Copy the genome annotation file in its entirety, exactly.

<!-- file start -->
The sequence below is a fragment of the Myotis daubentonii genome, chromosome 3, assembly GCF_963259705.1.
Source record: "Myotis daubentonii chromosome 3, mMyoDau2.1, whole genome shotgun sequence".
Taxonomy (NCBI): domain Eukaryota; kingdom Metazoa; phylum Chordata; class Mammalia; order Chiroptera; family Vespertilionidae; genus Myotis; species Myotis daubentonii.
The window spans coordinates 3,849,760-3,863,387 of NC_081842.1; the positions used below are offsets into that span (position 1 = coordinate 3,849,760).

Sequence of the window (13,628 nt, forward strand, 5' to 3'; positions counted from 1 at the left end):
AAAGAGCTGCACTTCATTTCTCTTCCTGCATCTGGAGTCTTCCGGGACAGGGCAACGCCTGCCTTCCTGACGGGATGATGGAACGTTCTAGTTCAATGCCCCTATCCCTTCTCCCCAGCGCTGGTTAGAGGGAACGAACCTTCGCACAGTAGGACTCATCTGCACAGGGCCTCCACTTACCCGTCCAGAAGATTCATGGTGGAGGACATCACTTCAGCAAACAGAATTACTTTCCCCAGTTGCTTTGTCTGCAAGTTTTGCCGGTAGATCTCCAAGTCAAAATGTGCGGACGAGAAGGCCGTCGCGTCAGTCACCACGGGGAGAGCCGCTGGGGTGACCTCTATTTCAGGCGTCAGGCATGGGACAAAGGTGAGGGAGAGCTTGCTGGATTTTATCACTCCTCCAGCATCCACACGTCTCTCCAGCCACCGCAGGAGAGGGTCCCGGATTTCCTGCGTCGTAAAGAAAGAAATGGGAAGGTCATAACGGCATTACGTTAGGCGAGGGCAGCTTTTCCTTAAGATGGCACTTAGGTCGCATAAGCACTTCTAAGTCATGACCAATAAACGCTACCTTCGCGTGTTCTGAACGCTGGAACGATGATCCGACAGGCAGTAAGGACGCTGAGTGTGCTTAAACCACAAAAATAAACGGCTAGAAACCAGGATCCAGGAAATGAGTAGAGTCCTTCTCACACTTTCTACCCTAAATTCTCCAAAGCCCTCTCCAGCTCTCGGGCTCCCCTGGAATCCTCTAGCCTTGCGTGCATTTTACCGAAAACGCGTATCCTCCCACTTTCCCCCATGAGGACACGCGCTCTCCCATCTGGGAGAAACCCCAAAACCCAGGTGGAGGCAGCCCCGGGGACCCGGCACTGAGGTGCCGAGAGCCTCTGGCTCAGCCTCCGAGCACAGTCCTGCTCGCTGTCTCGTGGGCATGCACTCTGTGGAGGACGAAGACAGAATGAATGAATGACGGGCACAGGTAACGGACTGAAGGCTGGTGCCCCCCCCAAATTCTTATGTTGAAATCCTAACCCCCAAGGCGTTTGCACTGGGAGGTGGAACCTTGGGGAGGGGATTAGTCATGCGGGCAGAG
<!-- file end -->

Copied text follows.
The sequence below is a fragment of the Myotis daubentonii genome, chromosome 3, assembly GCF_963259705.1.
Source record: "Myotis daubentonii chromosome 3, mMyoDau2.1, whole genome shotgun sequence".
Taxonomy (NCBI): domain Eukaryota; kingdom Metazoa; phylum Chordata; class Mammalia; order Chiroptera; family Vespertilionidae; genus Myotis; species Myotis daubentonii.
The window spans coordinates 3,849,760-3,863,387 of NC_081842.1; the positions used below are offsets into that span (position 1 = coordinate 3,849,760).

Sequence of the window (13,628 nt, forward strand, 5' to 3'; positions counted from 1 at the left end):
AAAGAGCTGCACTTCATTTCTCTTCCTGCATCTGGAGTCTTCCGGGACAGGGCAACGCCTGCCTTCCTGACGGGATGATGGAACGTTCTAGTTCAATGCCCCTATCCCTTCTCCCCAGCGCTGGTTAGAGGGAACGAACCTTCGCACAGTAGGACTCATCTGCACAGGGCCTCCACTTACCCGTCCAGAAGATTCATGGTGGAGGACATCACTTCAGCAAACAGAATTACTTTCCCCAGTTGCTTTGTCTGCAAGTTTTGCCGGTAGATCTCCAAGTCAAAATGTGCGGACGAGAAGGCCGTCGCGTCAGTCACCACGGGGAGAGCCGCTGGGGTGACCTCTATTTCAGGCGTCAGGCATGGGACAAAGGTGAGGGAGAGCTTGCTGGATTTTATCACTCCTCCAGCATCCACACGTCTCTCCAGCCACCGCAGGAGAGGGTCCCGGATTTCCTGCGTCGTAAAGAAAGAAATGGGAAGGTCATAACGGCATTACGTTAGGCGAGGGCAGCTTTTCCTTAAGATGGCACTTAGGTCGCATAAGCACTTCTAAGTCATGACCAATAAACGCTACCTTCGCGTGTTCTGAACGCTGGAACGATGATCCGACAGGCAGTAAGGACGCTGAGTGTGCTTAAACCACAAAAATAAACGGCTAGAAACCAGGATCCAGGAAATGAGTAGAGTCCTTCTCACACTTTCTACCCTAAATTCTCCAAAGCCCTCTCCAGCTCTCGGGCTCCCCTGGAATCCTCTAGCCTTGCGTGCATTTTACCGAAAACGCGTATCCTCCCACTTTCCCCCATGAGGACACGCGCTCTCCCATCTGGGAGAAACCCCAAAACCCAGGTGGAGGCAGCCCCGGGGACCCGGCACTGAGGTGCCGAGAGCCTCTGGCTCAGCCTCCGAGCACAGTCCTGCTCGCTGTCTCGTGGGCATGCACTCTGTGGAGGACGAAGACAGAATGAATGAATGACGGGCACAGGTAACGGACTGAAGGCTGGTGCCCCCCCCAAATTCTTATGTTGAAATCCTAACCCCCAAGGCGTTTGCACTGGGAGGTGGAACCTTGGGGAGGGGATTAGTCATGCGGGCAGAG